Facebook apologises for threatening to ban 81-year-old knitter for ‘hate speech’

An elderly British widow was threatened with a permanent ban from Facebook after the social media platform mistook her posts about knitting woollen pigs as ‘hate speech’.

Eighty-one-year-old Rita Rich-Mulcahy, who lives in a retirement village south of Adelaide, Australia, challenged herself to knit 100 five-inch pigs for charity after the death of her husband. 

But after sharing photos of her creations on the social media site and innocently responding to friends’ comments Facebook issued her with two warnings.

A friend posted: ‘white rabbits, white rabbits’ on 1 February and she responded: ‘No, white pigs, white pigs!’. That earned her the first ‘hate speech’ warning.

Eighty-one-year-old Rita Rich-Mulcahy, who lives in a retirement village south of Adelaide, Australia, challenged herself to knit 100 pigs for charity after the death of her husband

Eighty-one-year-old Rita Rich-Mulcahy, who lives in a retirement village south of Adelaide, Australia, challenged herself to knit 100 pigs for charity after the death of her husband

Eighty-one-year-old Rita Rich-Mulcahy, who lives in a retirement village south of Adelaide, Australia, challenged herself to knit 100 pigs for charity after the death of her husband

Then she posted a picture of a ‘hi-viz piggy’. That earned her a second warning. A third warning could leave her with a permanent ban.

‘Now I have two strikes against me with no way to appeal. So the bot will watch everything I type now. It is ludicrous,’ said Ms Rich-Mulcahy, originally from Coalbrookdale, Shropshire.

Her Facebook page is devoted to the woollen pigs she knits.

Mrs Rich-Mulcahy said: ‘Facebook obviously use a bot to trawl around Facebook and I had made two comments, totally innocent, which the bot saw as hate speech.

If I ditch Facebook I would lose my great connection with my Shropshire friends.’

Mrs Rich-Mulcahy's Facebook page is devoted to the woollen pigs she knits (pictured)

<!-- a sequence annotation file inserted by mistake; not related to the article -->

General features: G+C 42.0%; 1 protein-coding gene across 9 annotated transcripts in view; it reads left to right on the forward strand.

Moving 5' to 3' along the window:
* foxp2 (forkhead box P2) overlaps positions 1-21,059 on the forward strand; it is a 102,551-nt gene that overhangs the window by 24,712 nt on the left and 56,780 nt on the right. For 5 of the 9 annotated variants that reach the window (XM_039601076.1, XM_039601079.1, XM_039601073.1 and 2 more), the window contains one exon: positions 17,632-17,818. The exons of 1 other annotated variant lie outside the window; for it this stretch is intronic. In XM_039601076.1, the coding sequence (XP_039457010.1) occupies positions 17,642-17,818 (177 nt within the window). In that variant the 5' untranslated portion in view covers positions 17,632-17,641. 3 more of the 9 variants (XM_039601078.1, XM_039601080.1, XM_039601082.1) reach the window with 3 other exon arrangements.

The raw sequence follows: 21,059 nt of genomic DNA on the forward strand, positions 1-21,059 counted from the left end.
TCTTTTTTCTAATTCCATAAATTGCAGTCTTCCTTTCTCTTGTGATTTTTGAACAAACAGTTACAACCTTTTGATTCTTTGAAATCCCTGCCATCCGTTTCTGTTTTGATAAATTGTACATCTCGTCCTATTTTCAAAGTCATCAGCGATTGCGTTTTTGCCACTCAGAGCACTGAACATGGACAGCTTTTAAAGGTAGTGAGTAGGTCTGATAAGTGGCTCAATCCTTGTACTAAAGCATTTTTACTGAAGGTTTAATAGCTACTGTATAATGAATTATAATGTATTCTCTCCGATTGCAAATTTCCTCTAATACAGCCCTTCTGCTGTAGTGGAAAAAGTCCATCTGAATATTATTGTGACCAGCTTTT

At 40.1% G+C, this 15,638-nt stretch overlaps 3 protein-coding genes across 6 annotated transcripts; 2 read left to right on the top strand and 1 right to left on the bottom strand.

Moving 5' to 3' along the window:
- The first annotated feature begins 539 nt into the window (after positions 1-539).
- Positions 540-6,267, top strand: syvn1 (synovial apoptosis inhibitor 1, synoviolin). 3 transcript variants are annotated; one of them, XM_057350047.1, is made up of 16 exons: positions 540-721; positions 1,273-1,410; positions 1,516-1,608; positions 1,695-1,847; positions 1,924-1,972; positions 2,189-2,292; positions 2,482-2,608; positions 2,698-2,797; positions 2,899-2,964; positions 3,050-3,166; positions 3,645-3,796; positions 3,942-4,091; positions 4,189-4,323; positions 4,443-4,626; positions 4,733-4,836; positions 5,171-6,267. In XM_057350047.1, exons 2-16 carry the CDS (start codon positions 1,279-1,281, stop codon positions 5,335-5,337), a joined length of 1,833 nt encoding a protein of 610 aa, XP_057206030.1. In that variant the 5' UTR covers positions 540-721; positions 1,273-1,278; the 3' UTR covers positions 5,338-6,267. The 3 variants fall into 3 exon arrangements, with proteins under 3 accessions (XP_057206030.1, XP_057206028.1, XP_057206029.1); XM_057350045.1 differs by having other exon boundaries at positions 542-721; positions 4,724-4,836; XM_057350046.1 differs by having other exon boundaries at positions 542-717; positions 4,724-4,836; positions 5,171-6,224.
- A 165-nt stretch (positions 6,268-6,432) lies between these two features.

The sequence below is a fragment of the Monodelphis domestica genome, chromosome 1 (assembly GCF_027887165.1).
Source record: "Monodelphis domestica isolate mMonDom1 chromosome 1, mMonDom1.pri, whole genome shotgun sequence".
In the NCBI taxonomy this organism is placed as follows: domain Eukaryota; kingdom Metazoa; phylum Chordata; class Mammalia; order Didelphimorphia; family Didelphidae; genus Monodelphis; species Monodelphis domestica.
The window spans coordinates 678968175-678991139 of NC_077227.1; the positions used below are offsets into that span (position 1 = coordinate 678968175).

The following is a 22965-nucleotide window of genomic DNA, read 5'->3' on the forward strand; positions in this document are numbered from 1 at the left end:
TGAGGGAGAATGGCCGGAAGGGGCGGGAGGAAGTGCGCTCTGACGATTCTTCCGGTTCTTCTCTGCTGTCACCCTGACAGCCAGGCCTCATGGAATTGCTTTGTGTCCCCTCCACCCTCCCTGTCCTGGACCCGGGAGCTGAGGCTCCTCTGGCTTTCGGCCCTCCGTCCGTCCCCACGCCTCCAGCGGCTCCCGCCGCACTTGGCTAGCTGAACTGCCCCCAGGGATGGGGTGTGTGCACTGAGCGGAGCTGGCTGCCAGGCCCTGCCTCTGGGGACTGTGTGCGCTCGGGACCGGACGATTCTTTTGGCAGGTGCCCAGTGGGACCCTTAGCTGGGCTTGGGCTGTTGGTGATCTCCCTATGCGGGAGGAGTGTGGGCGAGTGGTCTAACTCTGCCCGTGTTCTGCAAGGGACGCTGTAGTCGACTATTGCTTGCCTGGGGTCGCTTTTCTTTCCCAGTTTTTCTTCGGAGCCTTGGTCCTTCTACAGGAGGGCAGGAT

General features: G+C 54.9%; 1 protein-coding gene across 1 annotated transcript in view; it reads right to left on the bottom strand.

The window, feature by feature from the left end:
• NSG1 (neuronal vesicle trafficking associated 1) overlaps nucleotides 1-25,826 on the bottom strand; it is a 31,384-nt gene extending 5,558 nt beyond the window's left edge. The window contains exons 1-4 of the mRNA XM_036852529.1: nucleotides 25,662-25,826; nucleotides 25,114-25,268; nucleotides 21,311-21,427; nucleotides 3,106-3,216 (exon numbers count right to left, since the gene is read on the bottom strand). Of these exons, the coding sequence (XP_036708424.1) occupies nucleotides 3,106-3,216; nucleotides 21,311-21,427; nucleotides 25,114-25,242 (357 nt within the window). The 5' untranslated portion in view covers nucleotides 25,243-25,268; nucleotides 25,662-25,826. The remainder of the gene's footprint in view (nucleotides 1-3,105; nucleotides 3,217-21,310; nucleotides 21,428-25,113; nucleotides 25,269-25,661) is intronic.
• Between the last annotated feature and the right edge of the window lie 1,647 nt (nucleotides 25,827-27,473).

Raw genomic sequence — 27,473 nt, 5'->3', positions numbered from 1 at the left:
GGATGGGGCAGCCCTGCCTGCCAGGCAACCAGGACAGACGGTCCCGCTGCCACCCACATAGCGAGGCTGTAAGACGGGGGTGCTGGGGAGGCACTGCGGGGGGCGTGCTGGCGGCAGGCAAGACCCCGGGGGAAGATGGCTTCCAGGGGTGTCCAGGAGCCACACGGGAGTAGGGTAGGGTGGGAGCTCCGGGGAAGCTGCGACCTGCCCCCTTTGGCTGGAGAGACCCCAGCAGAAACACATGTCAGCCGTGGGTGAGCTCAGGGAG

Mrs Rich-Mulcahy's Facebook page is devoted to the woollen pigs she knits (pictured)

Mrs Rich-Mulcahy’s Facebook page is devoted to the woollen pigs she knits (pictured)

Here 'hi-viz piggy' can be seen speaking through a megaphone. The post earned her a second warning. A third warning could leave her with a permanent ban

Here 'hi-viz piggy' can be seen speaking through a megaphone. The post earned her a second warning. A third warning could leave her with a permanent ban

Here ‘hi-viz piggy’ can be seen speaking through a megaphone. The post earned her a second warning. A third warning could leave her with a permanent ban

But in a twist to the tale, Facebook says: ‘Our systems made a mistake here and the comments have now been reinstated. We do sometimes make mistakes when reviewing content, which is why we give people the opportunity to appeal against our decisions.’

Mrs Rich-Mulcahy, who hails originally from Coalbrookdale and is the daughter of a former Mayor of the Borough of Wenlock, Joe Rich (Joseph Rich Avenue in Madeley is named in his honour) emigrated to Australia to teach European languages and art in 1965.

‘I married John Mulcahy, an engineer, here in Oz. He passed away a year ago. I joined a knitting group on Facebook when I lost my husband as a way of dealing with my grief and set myself a target of knitting 100 small pigs, each being a play on pig-related words, as in Pigcasso, Francis Bacon, Hamlet, Hamplify, and so on. I am up to 79! The series is called pigtales and I call the pigs Wittyknits.’

Here a knitted woollen pig called 'Hamadeus', clutching a roll of sheet music and a baton

Here a knitted woollen pig called 'Hamadeus', clutching a roll of sheet music and a baton

Here a knitted woollen pig called ‘Hamadeus’, clutching a roll of sheet music and a baton

She plans to show the five-inch high woollen pigs to raise money for The Smith Family, a charity which helps disadvantaged Australian children to create better futures through education.

Mrs Rich-Mulcahy, who lived in Strethill Road and later Woodside, Coalbrookdale, added: ‘I have always loved pigs and grew up next door to a field of pigs owned by neighbour, Joe Cox the milkman. I always drew pigs when a little child.’

After her posts were restored by Facebook, she added: ‘You have made an old lady very happy today. It may seem a small thing to most people, but to someone who had never even had an overdue library book, being charged with using hate speech was frightening.’

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